B.B. King - guitar, vocals; Wilbur Freeman - bass; Sonny Freeman - drums; Pat Williams - trumpet; Lee Gatman - tenor sax; James Toney - organ
After two jazzy instrumentals performed by his backup band, this show comes with "Every Day I Have The Blues," when Riley "Blues Boy" King took the stage with his immortal Gibson ES 335 named Lucille. King famously claims he named the guitar Lucille when he witnessed a fight in a bar over a woman two men were in love with, resulting in a fire that almost claimed the life of both King, and his guitar.
Recorded at Bill Graham's Fillmore Auditorium in June of 1968, this concert was captured at the onset of King's ascent as a major draw with rock audiences, thanks largely to a belief that Graham placed in him (often putting him on the same bill as top rock acts that played his venue), and the fact that Cream's Eric Clapton continually called him a major influence in the music press.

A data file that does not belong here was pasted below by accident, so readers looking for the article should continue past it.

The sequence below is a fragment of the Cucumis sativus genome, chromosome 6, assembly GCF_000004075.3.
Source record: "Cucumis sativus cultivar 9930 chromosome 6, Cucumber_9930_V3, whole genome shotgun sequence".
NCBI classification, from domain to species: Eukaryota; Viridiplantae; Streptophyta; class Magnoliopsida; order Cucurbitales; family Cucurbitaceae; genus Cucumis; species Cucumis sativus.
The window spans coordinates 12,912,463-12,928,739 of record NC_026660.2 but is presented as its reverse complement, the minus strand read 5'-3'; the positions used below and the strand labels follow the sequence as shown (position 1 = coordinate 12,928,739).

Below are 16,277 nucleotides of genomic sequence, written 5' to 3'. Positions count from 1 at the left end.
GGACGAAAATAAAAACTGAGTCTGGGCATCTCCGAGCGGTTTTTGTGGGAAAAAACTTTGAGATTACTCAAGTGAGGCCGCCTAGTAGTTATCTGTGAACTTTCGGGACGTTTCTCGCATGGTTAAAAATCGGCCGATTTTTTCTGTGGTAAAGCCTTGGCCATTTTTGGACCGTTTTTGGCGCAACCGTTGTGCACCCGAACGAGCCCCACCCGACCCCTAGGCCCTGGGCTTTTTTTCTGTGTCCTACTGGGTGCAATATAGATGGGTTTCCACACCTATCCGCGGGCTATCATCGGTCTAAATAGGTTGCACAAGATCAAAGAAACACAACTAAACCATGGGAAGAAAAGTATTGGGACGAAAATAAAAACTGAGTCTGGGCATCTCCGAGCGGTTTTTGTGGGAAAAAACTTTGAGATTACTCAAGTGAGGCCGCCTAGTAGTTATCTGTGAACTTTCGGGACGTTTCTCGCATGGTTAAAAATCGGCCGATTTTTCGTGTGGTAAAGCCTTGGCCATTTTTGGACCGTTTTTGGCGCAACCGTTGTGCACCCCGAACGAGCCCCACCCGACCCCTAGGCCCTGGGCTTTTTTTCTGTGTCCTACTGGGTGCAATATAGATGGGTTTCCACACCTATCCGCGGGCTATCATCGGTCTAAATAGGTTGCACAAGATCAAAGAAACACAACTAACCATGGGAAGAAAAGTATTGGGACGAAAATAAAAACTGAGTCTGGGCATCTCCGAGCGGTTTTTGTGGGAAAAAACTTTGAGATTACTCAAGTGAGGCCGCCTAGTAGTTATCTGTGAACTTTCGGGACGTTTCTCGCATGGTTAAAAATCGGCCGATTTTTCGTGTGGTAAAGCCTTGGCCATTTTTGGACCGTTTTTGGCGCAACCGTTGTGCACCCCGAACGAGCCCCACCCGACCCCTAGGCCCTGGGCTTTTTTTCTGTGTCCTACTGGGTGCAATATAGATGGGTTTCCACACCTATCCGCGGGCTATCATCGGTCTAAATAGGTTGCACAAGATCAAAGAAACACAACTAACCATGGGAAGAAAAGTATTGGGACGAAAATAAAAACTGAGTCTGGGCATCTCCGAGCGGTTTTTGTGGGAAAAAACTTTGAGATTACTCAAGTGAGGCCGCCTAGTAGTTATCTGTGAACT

King has sung and played many of these songs in nearly every show he has done for the better part of fifty years. "How Blue Can You Get?," "Waiting On You," "Need Your Love So Bad," "Sweet Sixteen," and "Rock Me Baby" (which was given a complete rock 'n' roll makeover by the Jimi Hendrix Experience at the Monterey Pop Festival) are B.B. King staples. He also had a fantastic band during this area, as can be heard here. Wilbur Freeman on bass; his brother, Sonny Freeman on drums; and James Toney on organ; remained with King for several years.
This is a steamy early concert with some great singing and guitar playing by the blues master himself.